Wednesday, April 5, 2017

It is not unfamiliar for there to be a deeper lesson embedded in the plot of children’s films. Disney is especially notorious for their life lesson inspiration for films, but are they always sending the right message? There are many instances where a film may contain some sort of scene or line that alienates one kind of person or thing such as implying that a woman is good for cleaning or a man is great because he is strong, but this is not the case. Mulan, a film created by Disney, features a young girl who bravely takes her father’s place in war and ultimately becomes the reason for the fall of the Huns. It all sounds wonderfully inspiring, but the question is: does Mulan do a good job at portraying a positive message to the audience, or do the skimmed over negatives have a greater impact on the audience (children)?
“Scare tactics can also be used to stampede legitimate fears into panic or prejudice.” (Lunsford 72). The same can be said for the draft in China for the war against the Huns. To be selected for war was an honor. It meant you were a strong and brave man and during that time,
nothing overpowered the importance of honor. Similarly, a woman was expected to be beautiful and to go to school and learn to be proper so that their matchmaker could find them a husband, and Mulan was no exception to this standard. I believe that, while not a direct threat, losing one’s honor in the Chinese culture could have detrimental effects to the name of the family, so it was not something to be taken lightly (therefore making divergence a scare tactic).

There is nothing more empowering to young women than seeing a girl take on a challenge and perform exceedingly well. The pure fact the Mulan was the main reason that China defeated the Huns sends the world a message that your gender does not define you. You can be as great as any other man. Mulan goes against the grain as she begins her journey through training and war. In one of the final scenes, she uses her womanly nature to distract the Huns and take them down. It is in this scene, where she is battling the leader of the Huns in a dress with her hair down, that girls can become inspired. Here is this woman sliding across the courtyard with a warrior on pursuit. She battles him in an epic scene on the rooftop before defeating him and ultimately getting honored by the emperor in front of millions of people.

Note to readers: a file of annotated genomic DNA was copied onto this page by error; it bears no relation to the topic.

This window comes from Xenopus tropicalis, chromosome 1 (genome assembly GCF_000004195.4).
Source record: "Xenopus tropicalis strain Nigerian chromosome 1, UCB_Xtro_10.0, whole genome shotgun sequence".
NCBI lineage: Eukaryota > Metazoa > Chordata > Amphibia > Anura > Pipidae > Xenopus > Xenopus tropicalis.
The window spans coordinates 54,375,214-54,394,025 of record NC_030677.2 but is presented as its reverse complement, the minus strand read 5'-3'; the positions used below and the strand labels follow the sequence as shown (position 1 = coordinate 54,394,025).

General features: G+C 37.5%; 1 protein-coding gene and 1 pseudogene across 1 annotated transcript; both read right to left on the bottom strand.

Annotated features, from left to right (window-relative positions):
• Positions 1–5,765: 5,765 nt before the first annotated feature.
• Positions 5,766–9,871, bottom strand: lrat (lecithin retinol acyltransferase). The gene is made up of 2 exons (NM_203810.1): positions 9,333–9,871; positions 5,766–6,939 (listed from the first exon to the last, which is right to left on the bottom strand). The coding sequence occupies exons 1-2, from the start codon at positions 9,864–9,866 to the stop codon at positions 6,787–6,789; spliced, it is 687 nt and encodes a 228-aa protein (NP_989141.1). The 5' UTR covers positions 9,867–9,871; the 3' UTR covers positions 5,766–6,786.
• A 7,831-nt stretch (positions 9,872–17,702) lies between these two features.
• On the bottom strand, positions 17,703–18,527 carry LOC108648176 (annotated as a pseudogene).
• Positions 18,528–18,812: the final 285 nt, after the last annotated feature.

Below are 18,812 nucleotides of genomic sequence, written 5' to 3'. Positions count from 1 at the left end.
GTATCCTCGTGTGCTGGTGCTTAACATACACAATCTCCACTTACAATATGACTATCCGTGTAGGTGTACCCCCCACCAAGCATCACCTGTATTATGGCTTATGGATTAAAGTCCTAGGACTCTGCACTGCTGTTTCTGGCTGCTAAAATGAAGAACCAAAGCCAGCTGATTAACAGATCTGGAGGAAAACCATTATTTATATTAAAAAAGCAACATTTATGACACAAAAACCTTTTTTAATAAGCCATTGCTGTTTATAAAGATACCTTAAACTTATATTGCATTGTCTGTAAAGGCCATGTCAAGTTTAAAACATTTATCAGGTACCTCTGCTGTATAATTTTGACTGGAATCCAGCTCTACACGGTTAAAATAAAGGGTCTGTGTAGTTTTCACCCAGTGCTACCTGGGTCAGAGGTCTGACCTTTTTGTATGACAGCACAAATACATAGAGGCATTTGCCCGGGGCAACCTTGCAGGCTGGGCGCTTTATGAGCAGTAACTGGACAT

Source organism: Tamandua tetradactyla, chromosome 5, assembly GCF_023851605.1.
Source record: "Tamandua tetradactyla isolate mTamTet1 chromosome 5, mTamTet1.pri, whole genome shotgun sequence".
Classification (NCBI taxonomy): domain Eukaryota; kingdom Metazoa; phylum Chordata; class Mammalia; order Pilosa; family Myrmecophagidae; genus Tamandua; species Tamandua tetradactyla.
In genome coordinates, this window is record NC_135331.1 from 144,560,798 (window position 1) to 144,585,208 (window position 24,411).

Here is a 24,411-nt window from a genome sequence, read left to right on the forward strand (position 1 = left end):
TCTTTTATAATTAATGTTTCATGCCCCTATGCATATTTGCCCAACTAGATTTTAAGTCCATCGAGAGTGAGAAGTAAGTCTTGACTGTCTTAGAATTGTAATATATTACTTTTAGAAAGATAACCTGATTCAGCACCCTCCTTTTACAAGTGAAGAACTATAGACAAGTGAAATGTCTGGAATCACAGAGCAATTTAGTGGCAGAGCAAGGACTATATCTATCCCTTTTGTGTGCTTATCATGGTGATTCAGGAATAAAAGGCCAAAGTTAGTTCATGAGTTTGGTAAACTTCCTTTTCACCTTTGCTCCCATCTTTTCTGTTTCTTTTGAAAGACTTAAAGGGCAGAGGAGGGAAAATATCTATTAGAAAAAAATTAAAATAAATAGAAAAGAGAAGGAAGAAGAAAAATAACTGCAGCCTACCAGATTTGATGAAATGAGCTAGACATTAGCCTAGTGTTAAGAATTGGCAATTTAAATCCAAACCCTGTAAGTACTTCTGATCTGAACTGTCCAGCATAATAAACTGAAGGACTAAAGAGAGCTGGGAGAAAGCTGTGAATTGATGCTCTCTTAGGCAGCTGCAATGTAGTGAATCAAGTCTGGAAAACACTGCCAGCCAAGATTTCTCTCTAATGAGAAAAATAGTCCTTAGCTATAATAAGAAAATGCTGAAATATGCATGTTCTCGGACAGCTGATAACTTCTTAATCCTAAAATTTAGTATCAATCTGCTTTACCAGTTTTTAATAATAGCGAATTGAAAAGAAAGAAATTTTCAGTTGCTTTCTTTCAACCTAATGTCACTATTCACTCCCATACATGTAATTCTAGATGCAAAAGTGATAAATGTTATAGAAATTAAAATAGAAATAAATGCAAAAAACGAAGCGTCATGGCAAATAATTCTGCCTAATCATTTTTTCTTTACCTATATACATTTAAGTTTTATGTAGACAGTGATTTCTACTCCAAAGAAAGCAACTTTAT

Although this seems utterly perfect, there arises a bit of sour as we come to realize that there really isn’t an in-between stage between being honored and being dishonoredHad Mulan not defeated the Huns, she would not have been honored by the emperor and her family name would have sunk to the bottom. What is this telling girls? If you cannot be the greatest, then don’t try to be anything more than you were meant to be. It won’t work out. The scene where she is singing and cutting her hair with the knife along with bandaging her breasts so they are not visible to become more of a male figure sets the tone that to be great you must at least act like a man, or you will never get anywhere. Only when you succeed can you be yourself.
It seems to me that the positive message in this film far outweighs the negative. It seems that Mulan was able to find her strength and bravery and bring awareness to the capabilities of women to a greater extent than the attention placed on the fact that she had to be much greater than man. In some ways, that is how the feminist movement begun; a woman outshining men. In the end of this analysis, I believe that the positive messages in this film were much more powerful and effective than the negative.  As Disney said, “It might be hard at first, but we promise it will work out in the end.”

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